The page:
If there was any doubt about the success of vaccines this graphic shows it clearly. We can eliminate confounding variables such as improved sanitation, since many of these diseases (if not most) are not dependent upon the quality of sanitation, and are merely transmitted from individual to individual. We can eliminate the improvement in health care (other than the obvious one of the accessibility of vaccines) because improved health care wouldn’t prevent most of these diseases.
As a result of vaccines, we have eliminated polio, smallpox and diphtheria in the United States. Many other diseases, measles, mumps, rubella, tetanus, and Haemophilus influenzae type b, are nearly eliminated. Though some people in the antivaccination world would make you believe that these diseases are not serious (the pox party is a perfect example of this belief), most of these diseases have known serious consequences for a statistically significant portion of those who get the disease. These adverse consequences may be as minor as hospitalization to as serious as life long chronic health issues or death.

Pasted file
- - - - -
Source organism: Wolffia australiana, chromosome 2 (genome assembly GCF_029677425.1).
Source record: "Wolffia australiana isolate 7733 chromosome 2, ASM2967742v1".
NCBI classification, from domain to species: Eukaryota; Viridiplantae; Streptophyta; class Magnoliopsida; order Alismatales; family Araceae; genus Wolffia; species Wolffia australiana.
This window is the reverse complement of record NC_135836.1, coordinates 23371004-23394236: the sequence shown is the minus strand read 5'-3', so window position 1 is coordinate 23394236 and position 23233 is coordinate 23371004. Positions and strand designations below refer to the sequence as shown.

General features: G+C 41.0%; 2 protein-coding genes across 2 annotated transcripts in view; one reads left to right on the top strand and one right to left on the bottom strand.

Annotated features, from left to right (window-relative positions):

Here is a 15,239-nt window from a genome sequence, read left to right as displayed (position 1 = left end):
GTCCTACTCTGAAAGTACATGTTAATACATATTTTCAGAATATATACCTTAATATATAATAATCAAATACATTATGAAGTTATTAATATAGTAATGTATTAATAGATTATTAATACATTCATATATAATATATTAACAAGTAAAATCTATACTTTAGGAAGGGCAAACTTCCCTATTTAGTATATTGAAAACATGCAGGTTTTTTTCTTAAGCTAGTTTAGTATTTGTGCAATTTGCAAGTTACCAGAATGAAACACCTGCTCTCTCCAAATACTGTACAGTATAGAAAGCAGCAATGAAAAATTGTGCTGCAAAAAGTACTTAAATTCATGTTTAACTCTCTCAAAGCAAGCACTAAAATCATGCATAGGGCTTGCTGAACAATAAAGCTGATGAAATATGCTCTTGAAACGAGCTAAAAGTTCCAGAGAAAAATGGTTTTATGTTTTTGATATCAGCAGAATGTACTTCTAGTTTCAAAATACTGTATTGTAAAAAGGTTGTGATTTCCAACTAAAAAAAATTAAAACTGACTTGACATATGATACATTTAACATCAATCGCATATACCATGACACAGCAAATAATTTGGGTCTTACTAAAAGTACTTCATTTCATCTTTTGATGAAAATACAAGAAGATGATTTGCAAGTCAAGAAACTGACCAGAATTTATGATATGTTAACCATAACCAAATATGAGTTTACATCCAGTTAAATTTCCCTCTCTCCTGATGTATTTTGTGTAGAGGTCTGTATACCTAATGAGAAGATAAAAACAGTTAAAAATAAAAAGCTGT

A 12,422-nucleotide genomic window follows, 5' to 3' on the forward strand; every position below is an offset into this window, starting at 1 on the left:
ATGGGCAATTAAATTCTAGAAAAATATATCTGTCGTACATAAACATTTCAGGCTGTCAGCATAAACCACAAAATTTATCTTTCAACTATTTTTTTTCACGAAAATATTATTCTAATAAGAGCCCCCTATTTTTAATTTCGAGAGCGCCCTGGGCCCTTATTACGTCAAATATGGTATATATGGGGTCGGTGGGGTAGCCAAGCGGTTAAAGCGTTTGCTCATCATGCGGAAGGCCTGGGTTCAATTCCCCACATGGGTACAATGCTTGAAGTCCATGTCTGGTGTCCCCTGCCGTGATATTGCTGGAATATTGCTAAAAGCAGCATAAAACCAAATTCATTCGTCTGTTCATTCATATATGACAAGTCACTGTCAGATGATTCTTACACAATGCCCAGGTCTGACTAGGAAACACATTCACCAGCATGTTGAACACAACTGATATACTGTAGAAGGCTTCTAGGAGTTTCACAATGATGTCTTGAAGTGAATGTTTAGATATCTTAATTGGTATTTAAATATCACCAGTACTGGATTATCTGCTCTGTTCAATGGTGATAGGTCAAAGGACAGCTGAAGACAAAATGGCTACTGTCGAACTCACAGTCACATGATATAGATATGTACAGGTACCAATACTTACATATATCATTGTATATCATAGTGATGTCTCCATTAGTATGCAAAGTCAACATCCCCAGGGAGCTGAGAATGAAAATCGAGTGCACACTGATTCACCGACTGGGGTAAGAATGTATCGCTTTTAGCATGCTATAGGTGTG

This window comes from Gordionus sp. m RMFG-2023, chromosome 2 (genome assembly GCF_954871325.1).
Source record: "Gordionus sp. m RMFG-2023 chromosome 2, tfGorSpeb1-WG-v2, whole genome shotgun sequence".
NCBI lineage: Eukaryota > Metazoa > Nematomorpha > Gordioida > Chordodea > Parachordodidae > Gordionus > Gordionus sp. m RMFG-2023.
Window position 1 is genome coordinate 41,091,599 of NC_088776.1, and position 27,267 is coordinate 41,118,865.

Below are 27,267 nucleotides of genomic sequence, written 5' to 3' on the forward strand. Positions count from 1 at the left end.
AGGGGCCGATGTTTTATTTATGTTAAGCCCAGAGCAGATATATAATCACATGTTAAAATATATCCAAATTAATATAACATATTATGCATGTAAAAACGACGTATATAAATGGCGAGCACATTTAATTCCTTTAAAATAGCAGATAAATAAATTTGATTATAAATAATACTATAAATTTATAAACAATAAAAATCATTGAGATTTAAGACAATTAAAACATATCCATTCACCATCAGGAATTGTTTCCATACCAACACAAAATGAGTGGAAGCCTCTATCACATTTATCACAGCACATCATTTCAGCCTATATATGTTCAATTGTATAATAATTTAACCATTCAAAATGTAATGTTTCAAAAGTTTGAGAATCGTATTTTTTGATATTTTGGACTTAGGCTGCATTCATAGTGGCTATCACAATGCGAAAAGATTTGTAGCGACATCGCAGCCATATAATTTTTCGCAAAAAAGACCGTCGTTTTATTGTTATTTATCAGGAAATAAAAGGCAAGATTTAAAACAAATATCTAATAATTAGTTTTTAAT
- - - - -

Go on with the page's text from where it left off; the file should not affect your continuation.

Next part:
In approximately one generation, modern medical science has radically changed the risks that children face to these diseases. For that, we parents should be grateful
Vaccines Save Lives.
- Roush SW, Murphy TV; Vaccine-Preventable Disease Table Working Group. Historical comparisons of morbidity and mortality for vaccine-preventable diseases in the United States. JAMA. 2007 Nov 14;298(18):2155-63. PubMed PMID: 18000199.
- Morbidity and Mortality Weekly Report (MMWR), January 7, 2011 / 59(52);1704-1717.
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